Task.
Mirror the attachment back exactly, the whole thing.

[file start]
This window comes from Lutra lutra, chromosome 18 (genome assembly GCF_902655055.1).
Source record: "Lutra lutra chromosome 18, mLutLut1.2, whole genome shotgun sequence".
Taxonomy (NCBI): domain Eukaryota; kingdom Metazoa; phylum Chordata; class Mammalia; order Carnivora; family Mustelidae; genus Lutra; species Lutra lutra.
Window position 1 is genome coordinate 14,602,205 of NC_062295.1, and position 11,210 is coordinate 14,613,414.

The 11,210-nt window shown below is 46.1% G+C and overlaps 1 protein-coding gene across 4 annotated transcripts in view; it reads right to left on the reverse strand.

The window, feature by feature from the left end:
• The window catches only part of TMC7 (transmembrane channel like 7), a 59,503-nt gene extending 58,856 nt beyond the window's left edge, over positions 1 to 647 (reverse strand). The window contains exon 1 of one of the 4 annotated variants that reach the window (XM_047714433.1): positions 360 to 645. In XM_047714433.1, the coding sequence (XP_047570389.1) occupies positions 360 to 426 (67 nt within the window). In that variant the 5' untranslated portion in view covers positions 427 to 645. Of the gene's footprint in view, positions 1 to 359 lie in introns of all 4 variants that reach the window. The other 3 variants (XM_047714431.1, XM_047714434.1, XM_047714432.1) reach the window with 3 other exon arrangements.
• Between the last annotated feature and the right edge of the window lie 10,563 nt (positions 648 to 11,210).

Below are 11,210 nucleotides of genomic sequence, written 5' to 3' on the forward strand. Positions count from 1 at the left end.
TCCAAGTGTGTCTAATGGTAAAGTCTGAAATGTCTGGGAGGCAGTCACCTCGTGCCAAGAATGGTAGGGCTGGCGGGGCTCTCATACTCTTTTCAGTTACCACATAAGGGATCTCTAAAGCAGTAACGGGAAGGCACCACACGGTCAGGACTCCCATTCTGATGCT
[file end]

This window comes from Lutra lutra, chromosome 18 (genome assembly GCF_902655055.1).
Source record: "Lutra lutra chromosome 18, mLutLut1.2, whole genome shotgun sequence".
Taxonomy (NCBI): domain Eukaryota; kingdom Metazoa; phylum Chordata; class Mammalia; order Carnivora; family Mustelidae; genus Lutra; species Lutra lutra.
Window position 1 is genome coordinate 14,602,205 of NC_062295.1, and position 11,210 is coordinate 14,613,414.

The 11,210-nt window shown below is 46.1% G+C and overlaps 1 protein-coding gene across 4 annotated transcripts in view; it reads right to left on the reverse strand.

The window, feature by feature from the left end:
• The window catches only part of TMC7 (transmembrane channel like 7), a 59,503-nt gene extending 58,856 nt beyond the window's left edge, over positions 1 to 647 (reverse strand). The window contains exon 1 of one of the 4 annotated variants that reach the window (XM_047714433.1): positions 360 to 645. In XM_047714433.1, the coding sequence (XP_047570389.1) occupies positions 360 to 426 (67 nt within the window). In that variant the 5' untranslated portion in view covers positions 427 to 645. Of the gene's footprint in view, positions 1 to 359 lie in introns of all 4 variants that reach the window. The other 3 variants (XM_047714431.1, XM_047714434.1, XM_047714432.1) reach the window with 3 other exon arrangements.
• Between the last annotated feature and the right edge of the window lie 10,563 nt (positions 648 to 11,210).

Below are 11,210 nucleotides of genomic sequence, written 5' to 3' on the forward strand. Positions count from 1 at the left end.
TCCAAGTGTGTCTAATGGTAAAGTCTGAAATGTCTGGGAGGCAGTCACCTCGTGCCAAGAATGGTAGGGCTGGCGGGGCTCTCATACTCTTTTCAGTTACCACATAAGGGATCTCTAAAGCAGTAACGGGAAGGCACCACACGGTCAGGACTCCCATTCTGATGCT